An LLC controlled by Jim Jacobsen, CEO and chair of Redcar Properties, acquired this industrial property in April for $29 million, according to TRD’s research. The 1.3-acre property, originally acquired by Carmel Properties in 2017 for $14 million, includes a 30,400-square-foot warehouse. The $17.4 million acquisition loan came from Deutsche Bank. Carmel Properties, through a spokesperson, declined to comment.
The warehouse is next to Cumulus, a mixed-use project under construction that spans more than 1.15 million square feet. It will bring 1,210 residential units to the area.
Redcar specializes in commercial real estate in Los Angeles, with a focus on “underperforming properties in high growth urban neighborhoods,” according to its website.
1515 East 15th Street
Closing price: $28.1M
Rexford Industrial Realty, a real estate investment trust focused on industrial properties in Southern California, purchased this property in an “UPREIT” transaction, where the seller contributed the property to the company’s operating partnership and, in exchange, got equity in newly issued cumulative redeemable convertible operating units, according to an announcement from Rexford. The purchase price was
“We were able to provide a tax-efficient solution to the seller by structuring the sale as an UPREIT contribution,” said Howard Schwimmer and Michael Frankel, co-chief executive officers of Rexford, in a statement.
The seller was Graff California Wear, a sportswear company founded by a husband-and-wife team in 1933 that was known for making women’s sportswear such as slacks and “slacksuits.”
Rexford bought the property in an off-market transaction. It aims to complete minor renovations and lease to a single tenant or pursue full industrial-use redevelopment.
405 North San Fernando Road and 400 North Avenue 19
Closing price: $23.8M
Fifteen Group, a private investment group focused on real estate, was listed as both the buyer and seller for this property, which sold for $23.8 million in February. It was sold for $11.66 million in 2016 and assessed at $12.1 million last year. Fifteen Group did not respond to requests for comment.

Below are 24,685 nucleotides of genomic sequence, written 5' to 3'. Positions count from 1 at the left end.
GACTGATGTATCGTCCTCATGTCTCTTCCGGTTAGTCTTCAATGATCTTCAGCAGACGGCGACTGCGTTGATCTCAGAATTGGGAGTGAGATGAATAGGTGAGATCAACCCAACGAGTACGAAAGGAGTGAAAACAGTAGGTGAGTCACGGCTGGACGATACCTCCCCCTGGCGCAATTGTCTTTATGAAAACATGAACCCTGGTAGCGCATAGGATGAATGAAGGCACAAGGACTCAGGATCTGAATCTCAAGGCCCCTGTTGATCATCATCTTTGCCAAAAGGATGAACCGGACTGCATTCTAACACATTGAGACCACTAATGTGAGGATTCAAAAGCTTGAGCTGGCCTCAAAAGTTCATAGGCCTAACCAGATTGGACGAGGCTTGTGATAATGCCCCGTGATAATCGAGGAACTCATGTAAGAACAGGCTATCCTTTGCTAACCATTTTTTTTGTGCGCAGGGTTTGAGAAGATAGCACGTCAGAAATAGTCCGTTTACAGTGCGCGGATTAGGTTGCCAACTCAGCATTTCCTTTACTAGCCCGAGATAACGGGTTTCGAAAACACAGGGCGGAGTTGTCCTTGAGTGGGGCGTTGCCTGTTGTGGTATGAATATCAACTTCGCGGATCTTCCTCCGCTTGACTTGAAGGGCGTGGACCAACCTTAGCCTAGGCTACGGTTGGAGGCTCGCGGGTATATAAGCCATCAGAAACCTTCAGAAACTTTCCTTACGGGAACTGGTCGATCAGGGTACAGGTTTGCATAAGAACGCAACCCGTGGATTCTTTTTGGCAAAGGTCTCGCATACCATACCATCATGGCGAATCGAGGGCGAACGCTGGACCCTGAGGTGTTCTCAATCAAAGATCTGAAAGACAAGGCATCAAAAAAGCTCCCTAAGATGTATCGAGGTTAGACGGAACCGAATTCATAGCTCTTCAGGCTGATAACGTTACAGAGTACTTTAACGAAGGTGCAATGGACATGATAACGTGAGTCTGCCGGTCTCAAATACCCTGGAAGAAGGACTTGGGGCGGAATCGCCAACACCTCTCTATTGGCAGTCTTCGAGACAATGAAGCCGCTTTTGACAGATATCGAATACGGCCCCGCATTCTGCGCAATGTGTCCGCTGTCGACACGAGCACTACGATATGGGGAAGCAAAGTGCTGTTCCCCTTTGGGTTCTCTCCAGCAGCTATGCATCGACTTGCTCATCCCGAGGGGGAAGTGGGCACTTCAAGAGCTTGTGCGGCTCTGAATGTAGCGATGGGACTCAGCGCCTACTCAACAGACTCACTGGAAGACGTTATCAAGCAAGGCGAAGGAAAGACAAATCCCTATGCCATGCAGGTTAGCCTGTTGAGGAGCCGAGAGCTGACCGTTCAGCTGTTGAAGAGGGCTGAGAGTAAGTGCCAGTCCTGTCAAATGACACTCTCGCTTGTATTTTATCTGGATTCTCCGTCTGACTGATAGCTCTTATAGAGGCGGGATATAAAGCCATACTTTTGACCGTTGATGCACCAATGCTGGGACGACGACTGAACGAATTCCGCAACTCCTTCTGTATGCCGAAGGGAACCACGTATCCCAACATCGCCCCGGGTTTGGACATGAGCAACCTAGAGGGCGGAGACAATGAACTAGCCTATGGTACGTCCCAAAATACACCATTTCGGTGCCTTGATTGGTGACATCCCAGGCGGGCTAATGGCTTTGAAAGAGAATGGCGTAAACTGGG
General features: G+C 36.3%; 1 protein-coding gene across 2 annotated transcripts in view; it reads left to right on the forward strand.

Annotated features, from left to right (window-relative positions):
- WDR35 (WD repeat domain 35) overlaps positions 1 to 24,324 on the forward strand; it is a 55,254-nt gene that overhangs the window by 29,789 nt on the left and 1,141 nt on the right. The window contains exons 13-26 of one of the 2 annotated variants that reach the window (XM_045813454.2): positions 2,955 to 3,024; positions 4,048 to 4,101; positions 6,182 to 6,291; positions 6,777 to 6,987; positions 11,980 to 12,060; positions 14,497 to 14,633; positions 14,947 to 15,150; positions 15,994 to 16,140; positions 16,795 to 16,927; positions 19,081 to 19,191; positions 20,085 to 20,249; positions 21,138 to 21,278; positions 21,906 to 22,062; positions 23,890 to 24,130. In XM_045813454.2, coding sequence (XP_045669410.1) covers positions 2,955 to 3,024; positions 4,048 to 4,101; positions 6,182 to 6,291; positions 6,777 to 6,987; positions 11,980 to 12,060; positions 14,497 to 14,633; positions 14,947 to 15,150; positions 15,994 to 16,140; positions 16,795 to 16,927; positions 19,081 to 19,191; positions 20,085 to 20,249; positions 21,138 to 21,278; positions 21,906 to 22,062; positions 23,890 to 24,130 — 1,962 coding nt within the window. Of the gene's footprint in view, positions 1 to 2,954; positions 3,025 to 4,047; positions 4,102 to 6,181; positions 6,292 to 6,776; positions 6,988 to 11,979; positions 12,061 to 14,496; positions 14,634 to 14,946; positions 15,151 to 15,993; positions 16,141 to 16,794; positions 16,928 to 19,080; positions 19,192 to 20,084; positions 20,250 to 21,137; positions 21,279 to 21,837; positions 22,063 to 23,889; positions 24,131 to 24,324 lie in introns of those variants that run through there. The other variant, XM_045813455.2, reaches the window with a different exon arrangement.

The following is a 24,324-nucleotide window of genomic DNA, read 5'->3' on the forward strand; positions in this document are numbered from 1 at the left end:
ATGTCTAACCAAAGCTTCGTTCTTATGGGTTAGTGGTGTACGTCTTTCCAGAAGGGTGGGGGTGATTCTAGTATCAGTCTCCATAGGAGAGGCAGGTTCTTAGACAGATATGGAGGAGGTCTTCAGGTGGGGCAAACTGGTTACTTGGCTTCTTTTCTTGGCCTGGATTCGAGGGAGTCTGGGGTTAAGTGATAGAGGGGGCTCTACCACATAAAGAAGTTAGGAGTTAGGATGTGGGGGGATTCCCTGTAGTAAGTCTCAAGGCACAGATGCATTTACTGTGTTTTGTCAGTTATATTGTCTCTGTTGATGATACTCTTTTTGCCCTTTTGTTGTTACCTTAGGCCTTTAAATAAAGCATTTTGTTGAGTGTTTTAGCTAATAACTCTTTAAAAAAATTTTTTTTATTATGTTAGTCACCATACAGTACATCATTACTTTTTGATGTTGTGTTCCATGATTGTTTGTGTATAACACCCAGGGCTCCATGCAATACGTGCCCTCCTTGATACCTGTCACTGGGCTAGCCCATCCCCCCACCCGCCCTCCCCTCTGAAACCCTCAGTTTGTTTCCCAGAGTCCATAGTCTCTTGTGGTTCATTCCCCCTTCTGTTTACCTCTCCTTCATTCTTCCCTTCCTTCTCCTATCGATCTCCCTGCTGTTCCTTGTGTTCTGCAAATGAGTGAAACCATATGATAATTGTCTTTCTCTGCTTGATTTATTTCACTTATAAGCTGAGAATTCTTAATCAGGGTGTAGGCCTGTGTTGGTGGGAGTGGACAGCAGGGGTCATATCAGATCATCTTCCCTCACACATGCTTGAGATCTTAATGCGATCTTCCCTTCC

This type of sale, in which the same party is named as buyer and seller, while not common, is not unheard of for affiliates. In Opportunity Zones, to get the tax benefits, a fund must acquire the property via a sale to a party in which the original seller has no more than a 20 percent interest, said attorney Eric Requenez, a partner at Stroock.
Sometimes, the owners will sell some of their original interest to get the tax benefits because they cannot simply transfer their ownership to a new LLC.
“What we have seen is some entities where they had a Qualified Opportunity Zone investment and were willing to divest themselves of at least part,” said Requenez.
1600 & 1614 North Hudson Avenue
Closing price: $20M
KOAR Institutional Advisors sold this Hollywood parking lot for $20 million to an affordable housing developer linked to CRA Investments, based in Dexter, Missouri. It is next to a property where KOAR plans to build the 191-room Schrader Hotel.
Surrounded by the boutique hotel Mama Shelter, the Dream Hollywood Hotel and the 287-unit Camden Property Trust/SBE mixed-use development, the parcel is zoned for hotel, mixed-use or apartment development. Located six blocks from the Hollywood/Highland Red Line station, the property has been leased to the parking lot operator until March 2021, but there is no option to renew. Neither KOAR nor CRA Investments responded to requests for comment.